Lana’s breathtaking first book solidifies her further as “the essential writer of her times” (The Atlantic). The collection features more than thirty poems, many exclusive to the book: Never to Heaven, The Land of 1,000 Fires, Past the Bushes Cypress Thriving, LA Who Am I to Love You?, Tessa DiPietro, Happy, Paradise Is Very Fragile, Bare Feet on Linoleum, and many more. This beautiful hardcover edition showcases Lana’s typewritten manuscript pages alongside her original photography. The result is an extraordinary poetic landscape that reflects the unguarded spirit of its creator.
Night Sky with Exit Wounds by Ocean Vuong
Torso of Air. Suppose you do change your life & the body is more than a portion of night sealed with bruises. Suppose you woke & found your shadow replaced by a black wolf. The boy, beautiful & gone. So you take the knife to the wall instead. You carve & carve until a coin of light appears & you get to look in, at last, on happiness. The eye staring back from the other side–waiting.
to drink coffee with a ghost by Amanda Lovelace
From the bestselling & award-winning poetess, Amanda Lovelace, comes the finale of her illustrated duology, “things that h(a)unt.” In the first installment, to make monsters out of girls, Lovelace explored the memory of being in a toxic romantic relationship. In to drink coffee with a ghost, Lovelace unravels the memory of the complicated relationship she had with her now-deceased mother.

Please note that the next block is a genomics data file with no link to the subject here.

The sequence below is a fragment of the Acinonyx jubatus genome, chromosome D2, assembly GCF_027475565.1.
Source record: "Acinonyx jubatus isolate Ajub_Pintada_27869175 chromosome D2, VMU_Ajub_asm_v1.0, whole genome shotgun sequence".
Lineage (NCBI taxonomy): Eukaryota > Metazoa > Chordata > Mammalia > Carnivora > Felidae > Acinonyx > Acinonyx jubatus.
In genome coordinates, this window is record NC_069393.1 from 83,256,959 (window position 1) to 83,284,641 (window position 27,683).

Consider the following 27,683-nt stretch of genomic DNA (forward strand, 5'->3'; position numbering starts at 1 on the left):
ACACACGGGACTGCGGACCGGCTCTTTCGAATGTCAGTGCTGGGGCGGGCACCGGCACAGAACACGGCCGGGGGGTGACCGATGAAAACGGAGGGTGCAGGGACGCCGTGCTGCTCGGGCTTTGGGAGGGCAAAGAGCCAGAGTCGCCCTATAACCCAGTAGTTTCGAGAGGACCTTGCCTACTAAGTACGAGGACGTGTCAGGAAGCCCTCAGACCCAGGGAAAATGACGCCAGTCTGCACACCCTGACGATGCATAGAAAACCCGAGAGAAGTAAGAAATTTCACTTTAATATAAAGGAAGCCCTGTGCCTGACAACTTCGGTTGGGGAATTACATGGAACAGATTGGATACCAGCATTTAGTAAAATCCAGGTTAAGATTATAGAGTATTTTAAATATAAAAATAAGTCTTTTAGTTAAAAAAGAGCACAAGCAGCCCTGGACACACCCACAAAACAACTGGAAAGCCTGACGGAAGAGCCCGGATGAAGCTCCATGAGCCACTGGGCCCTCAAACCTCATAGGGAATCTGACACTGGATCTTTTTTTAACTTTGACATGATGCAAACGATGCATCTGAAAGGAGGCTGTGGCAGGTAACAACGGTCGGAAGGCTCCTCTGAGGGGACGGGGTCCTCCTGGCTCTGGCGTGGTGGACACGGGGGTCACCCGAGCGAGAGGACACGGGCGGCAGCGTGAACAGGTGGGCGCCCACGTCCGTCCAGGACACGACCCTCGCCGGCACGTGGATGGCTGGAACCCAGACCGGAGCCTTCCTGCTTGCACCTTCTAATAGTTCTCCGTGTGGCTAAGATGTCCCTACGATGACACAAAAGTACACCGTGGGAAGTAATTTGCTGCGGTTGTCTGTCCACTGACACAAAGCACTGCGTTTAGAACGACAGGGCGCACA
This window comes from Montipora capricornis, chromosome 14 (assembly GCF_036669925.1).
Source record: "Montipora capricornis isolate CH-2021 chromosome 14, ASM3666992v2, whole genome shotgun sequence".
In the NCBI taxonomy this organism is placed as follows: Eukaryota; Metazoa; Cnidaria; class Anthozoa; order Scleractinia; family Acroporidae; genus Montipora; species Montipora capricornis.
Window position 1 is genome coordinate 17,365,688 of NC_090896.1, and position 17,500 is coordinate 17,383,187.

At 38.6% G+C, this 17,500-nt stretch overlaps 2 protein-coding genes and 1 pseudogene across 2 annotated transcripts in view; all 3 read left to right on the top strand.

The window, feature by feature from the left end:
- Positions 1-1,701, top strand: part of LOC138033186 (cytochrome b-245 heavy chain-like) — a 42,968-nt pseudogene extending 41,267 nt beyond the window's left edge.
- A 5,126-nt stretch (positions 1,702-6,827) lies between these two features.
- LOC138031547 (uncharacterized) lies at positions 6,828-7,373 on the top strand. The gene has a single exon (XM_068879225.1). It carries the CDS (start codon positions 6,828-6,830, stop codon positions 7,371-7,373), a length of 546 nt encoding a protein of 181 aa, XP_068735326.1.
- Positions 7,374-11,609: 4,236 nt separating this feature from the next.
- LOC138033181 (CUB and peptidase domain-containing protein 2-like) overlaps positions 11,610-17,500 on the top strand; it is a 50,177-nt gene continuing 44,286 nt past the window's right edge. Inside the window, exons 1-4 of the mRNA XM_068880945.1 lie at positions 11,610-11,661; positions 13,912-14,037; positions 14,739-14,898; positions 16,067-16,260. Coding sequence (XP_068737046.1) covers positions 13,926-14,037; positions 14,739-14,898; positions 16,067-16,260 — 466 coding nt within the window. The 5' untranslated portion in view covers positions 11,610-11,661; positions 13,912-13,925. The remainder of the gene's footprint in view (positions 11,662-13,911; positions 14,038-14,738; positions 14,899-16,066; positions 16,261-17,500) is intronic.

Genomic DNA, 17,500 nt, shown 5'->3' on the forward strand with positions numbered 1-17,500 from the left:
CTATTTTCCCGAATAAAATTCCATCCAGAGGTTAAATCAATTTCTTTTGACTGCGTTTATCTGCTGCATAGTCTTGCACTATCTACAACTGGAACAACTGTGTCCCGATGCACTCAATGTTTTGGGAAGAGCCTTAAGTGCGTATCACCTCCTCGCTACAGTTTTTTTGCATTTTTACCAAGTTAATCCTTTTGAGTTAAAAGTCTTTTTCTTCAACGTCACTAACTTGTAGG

Under the Moon : The Unpublished Early Poetry by W.B. Yeats
While working on a facsimile edition and transcription of W. B. Yeats’s surviving early manuscripts, renowned Yeats scholar George Bornstein made a thrilling literary discovery: thirty-eight unpublished poems written between the poet’s late teens and late twenties. These works span the crucial years during which the poet “remade himself from the unknown and insecure young student Willie Yeats to the more public literary, cultural, and even political figure W. B. Yeats whom we know today.